Lori Thompson and Andrea Bynum have very different backgrounds. Lori has a Juris Doctorate from Pepperdine University and experience in family, patent, and criminal law. Andrea‚Äôs background includes years of mentoring emotionally troubled teens and promoting leadership skills.
What do they have in common? Their internship- a pilot program through the Administrative Office of the Courts to provide social work consultation in child welfare cases. The program was recently created between UALR‚Äôs School of Social Work and the Administrative Office of the Courts, and internships were always part of the plan. It builds on the State‚Äôs Attorney Ad Litem (AAL) and Parent Counsel Program, adding a multidisciplinary element in representing children and families in abuse and neglect cases.
Nickie Galloway, LCSW, heads the program and serves as the students‚Äô field instructor. ‚ÄúWe want to improve representation of children and families in the court,‚ÄĚ she says. ‚ÄúThere are cultural, cognitive, and family situations that keep some people from understanding the case and how to work with the Division of Children and Family Services and the courts.‚ÄĚ Attorneys refer complex cases and ask for recommendations or consultation regarding cultural issues, mental health diagnoses,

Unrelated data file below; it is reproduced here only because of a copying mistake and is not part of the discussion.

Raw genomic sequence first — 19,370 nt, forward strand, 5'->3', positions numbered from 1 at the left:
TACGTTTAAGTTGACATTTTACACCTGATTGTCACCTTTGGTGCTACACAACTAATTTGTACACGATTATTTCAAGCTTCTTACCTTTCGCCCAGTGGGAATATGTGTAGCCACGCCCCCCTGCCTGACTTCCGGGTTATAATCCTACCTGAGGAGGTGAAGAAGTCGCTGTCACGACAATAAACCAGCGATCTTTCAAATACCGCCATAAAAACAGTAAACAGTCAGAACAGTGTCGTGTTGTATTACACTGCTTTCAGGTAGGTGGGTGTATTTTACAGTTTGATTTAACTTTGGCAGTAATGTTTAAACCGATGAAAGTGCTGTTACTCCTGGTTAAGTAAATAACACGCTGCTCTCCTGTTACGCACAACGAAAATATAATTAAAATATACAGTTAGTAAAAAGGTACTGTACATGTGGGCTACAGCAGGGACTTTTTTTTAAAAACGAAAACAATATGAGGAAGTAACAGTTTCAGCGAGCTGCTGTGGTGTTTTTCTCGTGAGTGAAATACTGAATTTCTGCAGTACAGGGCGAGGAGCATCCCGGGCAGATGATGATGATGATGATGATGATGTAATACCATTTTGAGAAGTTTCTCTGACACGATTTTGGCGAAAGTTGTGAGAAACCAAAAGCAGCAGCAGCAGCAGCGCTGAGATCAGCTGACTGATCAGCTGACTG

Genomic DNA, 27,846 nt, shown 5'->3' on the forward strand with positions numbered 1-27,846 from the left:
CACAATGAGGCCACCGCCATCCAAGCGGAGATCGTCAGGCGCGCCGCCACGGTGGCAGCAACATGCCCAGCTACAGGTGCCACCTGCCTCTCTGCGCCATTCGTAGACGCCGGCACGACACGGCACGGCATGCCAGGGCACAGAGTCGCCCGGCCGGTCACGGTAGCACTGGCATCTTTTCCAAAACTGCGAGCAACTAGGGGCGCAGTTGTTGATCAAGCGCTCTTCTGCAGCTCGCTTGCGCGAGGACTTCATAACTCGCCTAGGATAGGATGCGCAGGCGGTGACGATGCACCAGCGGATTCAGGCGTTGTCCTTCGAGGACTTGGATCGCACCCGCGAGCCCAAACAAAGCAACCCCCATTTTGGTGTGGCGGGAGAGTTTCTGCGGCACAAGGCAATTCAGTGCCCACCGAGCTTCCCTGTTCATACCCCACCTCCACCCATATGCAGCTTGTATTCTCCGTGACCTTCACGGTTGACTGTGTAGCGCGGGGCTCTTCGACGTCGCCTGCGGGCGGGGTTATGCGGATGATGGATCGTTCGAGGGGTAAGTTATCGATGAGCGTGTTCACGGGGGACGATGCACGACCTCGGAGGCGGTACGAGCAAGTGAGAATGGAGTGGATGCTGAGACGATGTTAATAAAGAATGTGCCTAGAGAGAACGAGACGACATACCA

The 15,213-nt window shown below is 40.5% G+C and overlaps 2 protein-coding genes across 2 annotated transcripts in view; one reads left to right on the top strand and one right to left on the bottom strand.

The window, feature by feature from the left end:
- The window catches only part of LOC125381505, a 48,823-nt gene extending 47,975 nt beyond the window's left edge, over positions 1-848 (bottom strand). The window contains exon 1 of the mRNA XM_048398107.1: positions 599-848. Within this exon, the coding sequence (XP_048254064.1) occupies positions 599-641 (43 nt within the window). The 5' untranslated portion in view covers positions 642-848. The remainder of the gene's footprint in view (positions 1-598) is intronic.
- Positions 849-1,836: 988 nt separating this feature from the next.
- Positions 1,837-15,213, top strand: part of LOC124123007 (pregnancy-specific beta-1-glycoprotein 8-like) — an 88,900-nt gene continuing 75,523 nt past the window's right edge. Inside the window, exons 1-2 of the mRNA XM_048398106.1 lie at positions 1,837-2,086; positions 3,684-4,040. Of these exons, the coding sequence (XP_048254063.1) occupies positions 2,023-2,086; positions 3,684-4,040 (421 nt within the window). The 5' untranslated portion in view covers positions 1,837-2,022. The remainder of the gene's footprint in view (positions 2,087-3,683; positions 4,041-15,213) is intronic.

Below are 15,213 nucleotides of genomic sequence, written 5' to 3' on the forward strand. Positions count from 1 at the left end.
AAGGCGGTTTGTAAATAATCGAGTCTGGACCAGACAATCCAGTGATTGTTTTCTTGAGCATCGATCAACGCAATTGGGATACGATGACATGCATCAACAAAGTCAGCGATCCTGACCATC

treatment options, and placement options. She and the students meet with families to ensure they have a clear understanding and a fair voice. They also consult with attorneys, Court Appointed Special Advocates (CASAs), and DHS Case Managers to ensure that everyone is seeing the whole picture.
This blending of different social work roles excites Lori and Andrea. Andrea describes a dynamic educational experience. ‚ÄúIt allows for multiple opportunities that encourage learning and professional growth,‚ÄĚ she says. ‚ÄúI enjoy applying what was learned in class to cases.‚ÄĚ Andrea is using this experience to add breadth and momentum to her career focus on youth and families. Lori is getting the most of her experience too. ‚ÄúI get to see the policy side of it, the legislative – all sides of it – not just the clinical side. I get to see it all come together,‚ÄĚ she says. It‚Äôs a bridge between her experience in law and her goals in social work.‚ÄúI‚Äôll come home at night and watch the news and I‚Äôll see where I spent my day at my internship. I was right in the middle of child policy, where the hot issues are. That‚Äôs pretty big to me.‚ÄĚ